You need to start developing the web services for your SOA solution, but there are so many different pieces to put in place that you are not sure where to begin. You need to determine what has to be written by hand and what doesn’t.
Use one of the three basic development models accounted for in the specifications: “Start from Java,” “Start from WSDL,” or “Start from WSDL and Java.” There is also a corollary development model, which I’ll refer to as “Start from Schema.” You need to write different items depending on what starting point you choose.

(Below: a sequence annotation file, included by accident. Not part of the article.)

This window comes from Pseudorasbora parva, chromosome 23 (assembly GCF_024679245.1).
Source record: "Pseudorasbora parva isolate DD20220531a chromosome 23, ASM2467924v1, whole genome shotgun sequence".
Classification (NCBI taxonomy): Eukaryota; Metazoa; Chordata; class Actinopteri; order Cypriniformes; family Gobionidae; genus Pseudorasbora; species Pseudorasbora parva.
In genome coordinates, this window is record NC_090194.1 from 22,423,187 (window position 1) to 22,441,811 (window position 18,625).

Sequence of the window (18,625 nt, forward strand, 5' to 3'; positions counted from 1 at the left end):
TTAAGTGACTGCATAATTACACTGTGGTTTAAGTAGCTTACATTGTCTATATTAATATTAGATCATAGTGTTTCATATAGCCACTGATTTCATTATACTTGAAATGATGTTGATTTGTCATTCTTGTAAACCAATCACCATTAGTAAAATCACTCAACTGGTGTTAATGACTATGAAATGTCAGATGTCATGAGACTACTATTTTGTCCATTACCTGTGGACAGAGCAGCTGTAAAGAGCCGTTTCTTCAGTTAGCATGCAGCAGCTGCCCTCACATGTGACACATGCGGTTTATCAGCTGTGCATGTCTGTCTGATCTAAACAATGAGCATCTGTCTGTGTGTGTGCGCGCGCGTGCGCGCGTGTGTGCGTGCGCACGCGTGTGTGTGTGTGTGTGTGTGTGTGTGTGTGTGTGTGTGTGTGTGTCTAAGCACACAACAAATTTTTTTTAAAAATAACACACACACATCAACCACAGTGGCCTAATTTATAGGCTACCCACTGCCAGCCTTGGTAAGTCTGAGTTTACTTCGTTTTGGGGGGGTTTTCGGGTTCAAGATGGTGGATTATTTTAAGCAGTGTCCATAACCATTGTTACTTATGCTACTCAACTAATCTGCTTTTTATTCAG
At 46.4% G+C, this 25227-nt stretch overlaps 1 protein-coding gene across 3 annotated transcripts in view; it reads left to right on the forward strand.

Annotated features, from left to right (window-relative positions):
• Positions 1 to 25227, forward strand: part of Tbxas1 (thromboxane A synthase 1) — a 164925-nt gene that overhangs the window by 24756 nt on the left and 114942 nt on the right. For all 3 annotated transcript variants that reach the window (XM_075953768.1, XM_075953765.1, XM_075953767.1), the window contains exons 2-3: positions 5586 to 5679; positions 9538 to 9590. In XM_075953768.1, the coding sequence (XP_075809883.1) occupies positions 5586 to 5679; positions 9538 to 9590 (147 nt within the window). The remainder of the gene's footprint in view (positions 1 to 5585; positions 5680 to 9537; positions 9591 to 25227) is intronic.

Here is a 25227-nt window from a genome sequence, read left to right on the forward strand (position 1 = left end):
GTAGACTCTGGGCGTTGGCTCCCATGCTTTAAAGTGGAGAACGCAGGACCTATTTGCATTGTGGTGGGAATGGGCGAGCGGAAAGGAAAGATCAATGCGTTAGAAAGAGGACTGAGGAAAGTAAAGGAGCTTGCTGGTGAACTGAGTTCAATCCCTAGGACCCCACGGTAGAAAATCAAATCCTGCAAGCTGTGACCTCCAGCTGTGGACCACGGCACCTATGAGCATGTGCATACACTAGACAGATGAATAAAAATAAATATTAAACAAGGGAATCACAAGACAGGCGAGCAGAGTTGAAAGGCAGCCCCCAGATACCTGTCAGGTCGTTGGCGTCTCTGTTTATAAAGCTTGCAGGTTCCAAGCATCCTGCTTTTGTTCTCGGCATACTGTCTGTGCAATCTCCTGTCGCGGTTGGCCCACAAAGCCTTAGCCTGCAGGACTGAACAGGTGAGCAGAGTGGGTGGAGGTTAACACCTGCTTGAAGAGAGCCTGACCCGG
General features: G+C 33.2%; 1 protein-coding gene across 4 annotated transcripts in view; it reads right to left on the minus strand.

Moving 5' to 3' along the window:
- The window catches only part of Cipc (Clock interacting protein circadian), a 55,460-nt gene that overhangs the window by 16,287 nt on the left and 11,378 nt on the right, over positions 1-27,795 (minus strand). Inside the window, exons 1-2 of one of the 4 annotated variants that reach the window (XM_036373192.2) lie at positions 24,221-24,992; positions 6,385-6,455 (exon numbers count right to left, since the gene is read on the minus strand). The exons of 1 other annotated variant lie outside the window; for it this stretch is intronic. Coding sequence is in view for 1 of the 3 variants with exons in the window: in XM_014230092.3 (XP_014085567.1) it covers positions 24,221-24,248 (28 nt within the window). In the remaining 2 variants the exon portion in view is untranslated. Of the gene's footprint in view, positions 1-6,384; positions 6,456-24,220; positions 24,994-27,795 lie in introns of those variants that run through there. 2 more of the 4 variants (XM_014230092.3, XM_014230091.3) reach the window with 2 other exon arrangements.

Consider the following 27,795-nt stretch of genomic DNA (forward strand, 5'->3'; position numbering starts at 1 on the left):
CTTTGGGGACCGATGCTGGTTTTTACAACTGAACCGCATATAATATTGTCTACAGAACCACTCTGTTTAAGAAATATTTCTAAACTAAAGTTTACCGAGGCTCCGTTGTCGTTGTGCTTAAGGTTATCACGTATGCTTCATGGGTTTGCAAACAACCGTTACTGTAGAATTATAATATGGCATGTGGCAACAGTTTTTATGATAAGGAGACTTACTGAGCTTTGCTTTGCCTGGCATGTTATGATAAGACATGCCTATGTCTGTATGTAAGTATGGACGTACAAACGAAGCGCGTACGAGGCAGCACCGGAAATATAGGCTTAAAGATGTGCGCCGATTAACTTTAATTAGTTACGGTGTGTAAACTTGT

In this section, we’ll discuss the four development models just listed.
Using this development model, the Java developer writes a single Java class that represents the web service implementation. Using special web services annotations on the implementation, you can have Java generate for you the many other web services-related artifacts, such as schemas, the WSDL, and deployment descriptors.
Here are the basic steps to using a code-first approach:
Write a plain old Java class, servlet, or EJB, and annotate
it with the
Deploy it to a JAX-WS-compliant container.
The JAX-WS runtime will generate a WSDL for you, and handle the translations between Java and SOAP/XML.
This is probably the easiest way for Java developers to start, as most of the manual work is performed using the tools and APIs we already know.
But the more you work with all of ...